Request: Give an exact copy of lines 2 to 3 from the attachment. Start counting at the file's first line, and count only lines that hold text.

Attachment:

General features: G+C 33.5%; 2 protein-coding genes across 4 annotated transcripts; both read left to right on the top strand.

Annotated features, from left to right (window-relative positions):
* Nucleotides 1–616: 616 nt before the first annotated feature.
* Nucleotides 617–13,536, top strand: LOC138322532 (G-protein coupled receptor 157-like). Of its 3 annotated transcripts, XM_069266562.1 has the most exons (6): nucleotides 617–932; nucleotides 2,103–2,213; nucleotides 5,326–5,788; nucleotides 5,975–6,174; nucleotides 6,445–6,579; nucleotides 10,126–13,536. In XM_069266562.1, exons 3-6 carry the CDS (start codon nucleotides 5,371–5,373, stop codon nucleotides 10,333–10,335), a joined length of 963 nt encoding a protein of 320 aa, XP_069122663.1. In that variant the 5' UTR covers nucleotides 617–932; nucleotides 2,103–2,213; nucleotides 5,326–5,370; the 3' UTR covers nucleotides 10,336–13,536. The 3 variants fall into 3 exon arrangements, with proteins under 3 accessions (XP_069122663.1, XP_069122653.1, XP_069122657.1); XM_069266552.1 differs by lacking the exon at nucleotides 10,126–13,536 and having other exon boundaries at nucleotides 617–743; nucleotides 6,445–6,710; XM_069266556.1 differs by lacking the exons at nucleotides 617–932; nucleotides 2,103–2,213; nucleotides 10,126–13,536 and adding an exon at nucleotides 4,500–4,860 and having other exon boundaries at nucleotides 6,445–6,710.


Annotated features, from left to right (window-relative positions):
* Nucleotides 1–616: 616 nt before the first annotated feature.